The view of the church park in 1904. The picture showing the southeastern view was taken from the steeple. You get a good idea of how beautiful the park was in its “infancy”. To the far right, the parks hill, flagpole and bench can be seen. By the path to the left, you can see the newly planted oak trees and in the foreground a young birch grove. To the left a glimpse of Sörgården and the house in front of the mountain is Bille mill and Vassbacken.

The horseman, Hans Månsson from Hanaskede cuts down fruit trees from the royal garden in 1640 in Varnhem to make mane combs for the farms horses - sentenced to death - presented with an alternative to be exiled to New Sweden to help Sweden form a colony in America.

We start with the story of the horseman from Hanaskede born 1612; Hans Månsson and his family at Hanaskede.

Map from 1960 with Hanaskede and Vings churches in the lower right corner Map from 1960 with Hanaskede and Vings churches in the lower right corner

Hans Månsson, born 1612, was the son of the horseman of Hanaskede, Lieutenant Måns Persson, born in Lanna 1595- died 1637, 42 years old.

His parents were Per and Ingeborg Östensson, born 1570 and 1572. Per was from Nordmaling in Västerbotten and Ingeborg was from Kisa, Östergötland.

When Måns became a corporal in the Väsgöta cavalry regiment, his assigned living quarters was in Hanaskede in Norra Wings parish.

Hans´mother was Måns first wife, Brita Lillebielke* who most likely died in 1612, when Hans was born. She was only 16 when she and Måns married in 1611.

Kerstin Haaskede** became Måns second wife and she was born in 1590 in Hanaskede, they had a child. Kerstin died in 1648, 58 years old.

Kerstin was the woman Hans considered to be his mother when growing up. Kerstins widowed mother, Gunilla also lived in Hanaskede and played an active role in Hans´ upbringing. It was clear that Hans would follow in his fathers footsteps becoming a horseman and taking over Hanaskede from his father.

After his fathers death, Hans was drafted by the governor at Vings Kyrkebacke and later drafted in the spring by the Västgöta regiment under Hans Stake from Kinnekulle. Hans would be part of the German campaign 1638-1640.

       From information gathered through family accounts and the book “Hanaskede Ryttare” by Marc Cantoni, 1997.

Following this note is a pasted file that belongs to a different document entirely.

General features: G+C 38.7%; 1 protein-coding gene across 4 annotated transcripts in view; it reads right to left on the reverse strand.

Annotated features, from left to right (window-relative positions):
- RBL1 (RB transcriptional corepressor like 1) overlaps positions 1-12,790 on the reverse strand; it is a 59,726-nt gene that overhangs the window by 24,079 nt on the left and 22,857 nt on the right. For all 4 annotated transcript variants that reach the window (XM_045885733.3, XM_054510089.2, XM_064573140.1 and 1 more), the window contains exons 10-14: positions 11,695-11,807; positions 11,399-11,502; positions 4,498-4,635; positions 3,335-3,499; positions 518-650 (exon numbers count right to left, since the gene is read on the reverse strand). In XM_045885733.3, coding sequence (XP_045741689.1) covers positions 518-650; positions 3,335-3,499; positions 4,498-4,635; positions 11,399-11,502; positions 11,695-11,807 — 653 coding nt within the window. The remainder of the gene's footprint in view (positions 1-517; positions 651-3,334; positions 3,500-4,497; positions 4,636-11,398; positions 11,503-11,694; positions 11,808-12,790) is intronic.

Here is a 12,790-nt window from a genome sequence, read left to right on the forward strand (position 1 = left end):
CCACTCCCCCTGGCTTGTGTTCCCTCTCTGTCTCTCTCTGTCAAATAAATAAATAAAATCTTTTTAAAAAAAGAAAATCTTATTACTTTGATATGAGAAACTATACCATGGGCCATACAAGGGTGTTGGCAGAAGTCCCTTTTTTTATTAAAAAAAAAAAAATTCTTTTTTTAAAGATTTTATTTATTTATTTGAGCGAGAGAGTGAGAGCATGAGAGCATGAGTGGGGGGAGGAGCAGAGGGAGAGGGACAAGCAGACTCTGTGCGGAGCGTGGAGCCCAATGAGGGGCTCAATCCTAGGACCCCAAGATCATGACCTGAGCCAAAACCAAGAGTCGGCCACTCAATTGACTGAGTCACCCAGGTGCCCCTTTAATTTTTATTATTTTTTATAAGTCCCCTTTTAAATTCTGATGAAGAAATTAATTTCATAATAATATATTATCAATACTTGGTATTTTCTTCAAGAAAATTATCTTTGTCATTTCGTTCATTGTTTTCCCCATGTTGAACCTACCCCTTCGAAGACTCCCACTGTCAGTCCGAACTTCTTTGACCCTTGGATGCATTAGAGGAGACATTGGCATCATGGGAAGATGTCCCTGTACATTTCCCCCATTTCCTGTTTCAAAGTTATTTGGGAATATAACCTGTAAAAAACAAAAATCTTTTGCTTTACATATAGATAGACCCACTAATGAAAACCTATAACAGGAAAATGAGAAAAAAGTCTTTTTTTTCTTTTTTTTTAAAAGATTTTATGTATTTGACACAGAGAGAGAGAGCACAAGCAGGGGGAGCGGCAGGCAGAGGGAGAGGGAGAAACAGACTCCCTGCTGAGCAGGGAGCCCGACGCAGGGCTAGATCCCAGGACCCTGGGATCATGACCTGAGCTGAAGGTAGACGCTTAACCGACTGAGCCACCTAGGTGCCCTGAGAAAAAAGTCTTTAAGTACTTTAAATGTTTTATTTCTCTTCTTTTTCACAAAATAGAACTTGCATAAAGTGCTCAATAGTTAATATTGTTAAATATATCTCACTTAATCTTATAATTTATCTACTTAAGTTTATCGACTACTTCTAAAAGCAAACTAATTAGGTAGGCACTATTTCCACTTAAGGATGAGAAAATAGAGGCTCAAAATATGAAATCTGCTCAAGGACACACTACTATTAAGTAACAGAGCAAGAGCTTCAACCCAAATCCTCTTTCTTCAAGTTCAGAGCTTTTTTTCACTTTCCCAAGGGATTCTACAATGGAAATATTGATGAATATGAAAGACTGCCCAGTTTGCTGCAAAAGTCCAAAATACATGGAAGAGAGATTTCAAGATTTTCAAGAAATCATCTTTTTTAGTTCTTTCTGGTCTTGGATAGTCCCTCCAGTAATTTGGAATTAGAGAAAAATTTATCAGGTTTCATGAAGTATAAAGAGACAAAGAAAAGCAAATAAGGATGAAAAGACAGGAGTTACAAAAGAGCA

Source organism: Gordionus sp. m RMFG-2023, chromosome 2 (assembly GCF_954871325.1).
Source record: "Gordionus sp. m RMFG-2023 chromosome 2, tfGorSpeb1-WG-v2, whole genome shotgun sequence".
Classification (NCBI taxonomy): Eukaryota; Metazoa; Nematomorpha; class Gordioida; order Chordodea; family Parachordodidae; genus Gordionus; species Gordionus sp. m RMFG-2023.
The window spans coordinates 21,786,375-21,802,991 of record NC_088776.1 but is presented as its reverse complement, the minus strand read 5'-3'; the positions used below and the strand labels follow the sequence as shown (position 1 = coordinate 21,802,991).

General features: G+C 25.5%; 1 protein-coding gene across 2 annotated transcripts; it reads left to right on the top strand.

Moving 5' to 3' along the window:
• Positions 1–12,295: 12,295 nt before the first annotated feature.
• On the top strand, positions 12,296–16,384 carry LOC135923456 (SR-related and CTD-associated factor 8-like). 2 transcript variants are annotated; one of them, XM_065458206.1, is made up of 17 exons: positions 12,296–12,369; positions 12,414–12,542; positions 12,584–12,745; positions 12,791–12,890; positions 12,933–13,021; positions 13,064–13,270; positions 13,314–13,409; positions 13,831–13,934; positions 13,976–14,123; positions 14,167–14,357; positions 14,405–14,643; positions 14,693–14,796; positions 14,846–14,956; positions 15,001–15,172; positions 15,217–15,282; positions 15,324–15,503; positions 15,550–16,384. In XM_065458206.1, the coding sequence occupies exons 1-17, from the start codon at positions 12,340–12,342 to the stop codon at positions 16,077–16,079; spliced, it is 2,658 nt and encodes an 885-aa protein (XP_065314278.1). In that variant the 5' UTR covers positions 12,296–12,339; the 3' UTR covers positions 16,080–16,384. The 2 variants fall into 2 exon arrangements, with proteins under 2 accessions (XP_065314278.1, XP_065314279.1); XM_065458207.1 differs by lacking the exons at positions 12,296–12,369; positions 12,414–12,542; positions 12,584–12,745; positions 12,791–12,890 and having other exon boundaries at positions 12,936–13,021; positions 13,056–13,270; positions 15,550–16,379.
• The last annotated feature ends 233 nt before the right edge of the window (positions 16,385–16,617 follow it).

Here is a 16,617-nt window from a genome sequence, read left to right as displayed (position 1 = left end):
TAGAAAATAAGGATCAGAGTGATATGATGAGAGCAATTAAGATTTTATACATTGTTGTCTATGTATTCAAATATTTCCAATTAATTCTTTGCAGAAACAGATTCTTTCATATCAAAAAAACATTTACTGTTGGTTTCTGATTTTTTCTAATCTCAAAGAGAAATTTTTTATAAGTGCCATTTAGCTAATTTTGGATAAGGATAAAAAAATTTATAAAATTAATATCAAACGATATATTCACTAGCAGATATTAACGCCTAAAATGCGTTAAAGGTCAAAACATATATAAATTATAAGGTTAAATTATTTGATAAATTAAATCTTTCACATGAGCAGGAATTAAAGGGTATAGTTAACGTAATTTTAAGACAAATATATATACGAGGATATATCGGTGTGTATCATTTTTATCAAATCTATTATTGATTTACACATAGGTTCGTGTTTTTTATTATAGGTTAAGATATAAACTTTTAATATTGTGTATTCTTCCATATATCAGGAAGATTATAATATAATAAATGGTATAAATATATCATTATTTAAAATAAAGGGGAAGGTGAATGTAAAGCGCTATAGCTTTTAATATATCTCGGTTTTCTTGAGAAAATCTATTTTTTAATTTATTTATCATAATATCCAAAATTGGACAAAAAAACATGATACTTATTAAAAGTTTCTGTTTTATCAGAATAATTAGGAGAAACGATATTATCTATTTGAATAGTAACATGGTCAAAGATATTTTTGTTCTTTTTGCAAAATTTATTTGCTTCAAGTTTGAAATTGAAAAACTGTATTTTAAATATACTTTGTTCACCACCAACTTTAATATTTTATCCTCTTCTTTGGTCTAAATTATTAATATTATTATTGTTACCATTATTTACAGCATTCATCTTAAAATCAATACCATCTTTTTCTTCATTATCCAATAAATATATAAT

*The Lilliebielke family is an ancient (a family freed from having to pay tax) “Free family”. A branch of the the family was ennobled in 1648.
**Haaskede is probably the result of Hanaskede misspelled. It’s more than likely the children took the name of the farm as their last name.

Hanaskede - A single military farm on Crown property with the residents belonging to Wing parish, but the farm was not part of Wing village (later Norra Wing)

A map from 1795 shows how Wing village looked before the official change. Located near the church are most of the villages buildings. Hanaskede is located northwest of the village and not visible on this map.

Herr Peder Vingensis was the priest during Hans´childhood

Map of Hanaskede and Abbey village on a map from 1655

Hanaskede marked on a map from 1655 as a military farm/royal home north of Wing church and Kullen (Hill farm).

A map of Hanaskede from 1815 - two families own and share the farm

Hanaskedes land in Wing parish (present day center of Axvall village).

Hans Månsson returns from the war in Germany and meets Heideridaren Lars Jönsson in Skarke and chops down a fruit tree for the hard wood for farming tools and mane combs for horses

The story below is based on the book “Ryttaren från Hanaskede” (The Rider from Hanaskede) and confirmed sources. The book is a novel that includes facts and sources from that time period

Ryttargården 1805 was placed at the same location as in 1640- littera B - marked with red lines - the churh is to the right (east) on the map and behind the Garden Ryttargården 1805 was placed at the same location as in 1640- littera B - marked with red lines - the churh is to the right (east) on the map and behind the Garden

Before the riders reached home when they returned from the war, they met Heideridaren* Lars Jönsson from Skarke parish at Slafsens outlet at Horborgasjön.